Systematic discriminatory biases present in our society influence the way data is collected and stored, the way variables are defined, and the way scientific findings are put into practice as policy. Automated decision procedures and learning algorithms applied to such data may serve to perpetuate existing injustice or unfairness in our society. In this paper, we consider how to make optimal but fair decisions, which “break the cycle of injustice” by correcting for the unfair dependence of both decisions and outcomes on sensitive features (e.g., variables that correspond to gender, race, disability, or other protected attributes). We use methods from causal inference and constrained optimization to learn optimal policies in a way that addresses multiple potential biases which afflict data analysis in sensitive contexts, extending the approach of Nabi & Shpitser (2018). Our proposal comes equipped with the theoretical guarantee that the chosen fair policy will induce a joint distribution for new instances that satisfies given fairness constraints. We illustrate our approach with both synthetic data and real criminal justice data.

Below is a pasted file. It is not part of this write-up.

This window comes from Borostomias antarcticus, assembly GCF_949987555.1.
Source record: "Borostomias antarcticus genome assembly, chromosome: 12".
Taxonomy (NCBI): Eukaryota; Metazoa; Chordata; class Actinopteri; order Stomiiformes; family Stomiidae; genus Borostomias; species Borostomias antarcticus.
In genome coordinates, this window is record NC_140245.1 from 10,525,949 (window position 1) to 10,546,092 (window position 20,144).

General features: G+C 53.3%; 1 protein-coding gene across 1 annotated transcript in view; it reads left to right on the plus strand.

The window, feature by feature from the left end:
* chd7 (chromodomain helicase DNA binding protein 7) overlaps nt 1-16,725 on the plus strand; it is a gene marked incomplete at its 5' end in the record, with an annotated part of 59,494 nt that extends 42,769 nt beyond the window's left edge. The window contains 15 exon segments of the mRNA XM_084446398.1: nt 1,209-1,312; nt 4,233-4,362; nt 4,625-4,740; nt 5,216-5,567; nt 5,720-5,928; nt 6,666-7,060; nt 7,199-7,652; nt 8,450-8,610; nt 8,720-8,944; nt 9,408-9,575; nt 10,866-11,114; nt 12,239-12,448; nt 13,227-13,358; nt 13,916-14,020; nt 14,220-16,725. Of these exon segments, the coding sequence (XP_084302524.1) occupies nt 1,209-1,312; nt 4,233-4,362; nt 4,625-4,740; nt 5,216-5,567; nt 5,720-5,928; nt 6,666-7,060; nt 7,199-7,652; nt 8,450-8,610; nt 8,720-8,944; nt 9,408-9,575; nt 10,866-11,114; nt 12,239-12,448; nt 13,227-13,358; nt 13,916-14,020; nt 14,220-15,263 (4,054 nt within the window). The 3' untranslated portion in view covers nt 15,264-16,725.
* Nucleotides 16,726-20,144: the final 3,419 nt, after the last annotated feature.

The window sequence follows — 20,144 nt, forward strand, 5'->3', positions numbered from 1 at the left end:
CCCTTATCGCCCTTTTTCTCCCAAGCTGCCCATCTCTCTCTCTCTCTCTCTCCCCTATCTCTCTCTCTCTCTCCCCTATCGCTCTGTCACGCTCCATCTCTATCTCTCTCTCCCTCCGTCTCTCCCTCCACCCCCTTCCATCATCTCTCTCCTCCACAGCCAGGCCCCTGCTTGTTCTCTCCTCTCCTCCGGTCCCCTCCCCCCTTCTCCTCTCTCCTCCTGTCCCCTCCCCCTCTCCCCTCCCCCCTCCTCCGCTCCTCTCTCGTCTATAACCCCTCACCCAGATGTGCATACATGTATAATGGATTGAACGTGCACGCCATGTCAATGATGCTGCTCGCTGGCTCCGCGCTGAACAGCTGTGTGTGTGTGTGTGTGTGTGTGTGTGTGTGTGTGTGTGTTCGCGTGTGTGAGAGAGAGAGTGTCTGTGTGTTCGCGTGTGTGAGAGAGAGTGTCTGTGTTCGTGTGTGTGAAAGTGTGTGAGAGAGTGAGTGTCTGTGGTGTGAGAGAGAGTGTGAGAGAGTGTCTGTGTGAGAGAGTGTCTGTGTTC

Razieh Nabi (Johns Hopkins University)
Daniel Malinsky (Johns Hopkins University)
Ilya Shpitser (Johns Hopkins University)
Related Events (a corresponding poster, oral, or spotlight)
2019 Oral: Learning Optimal Fair Policies »
Thu Jun 13th 09:40 -- 10:00 AM Room Seaside Ballroom